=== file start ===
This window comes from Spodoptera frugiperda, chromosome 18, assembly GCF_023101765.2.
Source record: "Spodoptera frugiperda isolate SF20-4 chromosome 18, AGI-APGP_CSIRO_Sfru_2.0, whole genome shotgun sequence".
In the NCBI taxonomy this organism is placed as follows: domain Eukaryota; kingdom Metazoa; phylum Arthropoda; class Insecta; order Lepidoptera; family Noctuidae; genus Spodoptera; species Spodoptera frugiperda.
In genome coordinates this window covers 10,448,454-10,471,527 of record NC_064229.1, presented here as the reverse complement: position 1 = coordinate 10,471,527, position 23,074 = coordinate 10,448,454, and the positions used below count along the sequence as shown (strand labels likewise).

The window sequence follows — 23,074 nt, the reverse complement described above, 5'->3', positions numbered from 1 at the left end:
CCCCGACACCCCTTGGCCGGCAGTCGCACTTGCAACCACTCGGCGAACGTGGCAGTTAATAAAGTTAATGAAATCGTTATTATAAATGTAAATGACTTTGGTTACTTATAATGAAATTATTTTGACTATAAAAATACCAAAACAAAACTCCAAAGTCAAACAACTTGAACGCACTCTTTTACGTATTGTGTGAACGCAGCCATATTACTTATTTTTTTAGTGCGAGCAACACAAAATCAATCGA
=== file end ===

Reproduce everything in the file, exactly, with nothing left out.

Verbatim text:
This window comes from Spodoptera frugiperda, chromosome 18, assembly GCF_023101765.2.
Source record: "Spodoptera frugiperda isolate SF20-4 chromosome 18, AGI-APGP_CSIRO_Sfru_2.0, whole genome shotgun sequence".
In the NCBI taxonomy this organism is placed as follows: domain Eukaryota; kingdom Metazoa; phylum Arthropoda; class Insecta; order Lepidoptera; family Noctuidae; genus Spodoptera; species Spodoptera frugiperda.
In genome coordinates this window covers 10,448,454-10,471,527 of record NC_064229.1, presented here as the reverse complement: position 1 = coordinate 10,471,527, position 23,074 = coordinate 10,448,454, and the positions used below count along the sequence as shown (strand labels likewise).

The window sequence follows — 23,074 nt, the reverse complement described above, 5'->3', positions numbered from 1 at the left end:
CCCCGACACCCCTTGGCCGGCAGTCGCACTTGCAACCACTCGGCGAACGTGGCAGTTAATAAAGTTAATGAAATCGTTATTATAAATGTAAATGACTTTGGTTACTTATAATGAAATTATTTTGACTATAAAAATACCAAAACAAAACTCCAAAGTCAAACAACTTGAACGCACTCTTTTACGTATTGTGTGAACGCAGCCATATTACTTATTTTTTTAGTGCGAGCAACACAAAATCAATCGA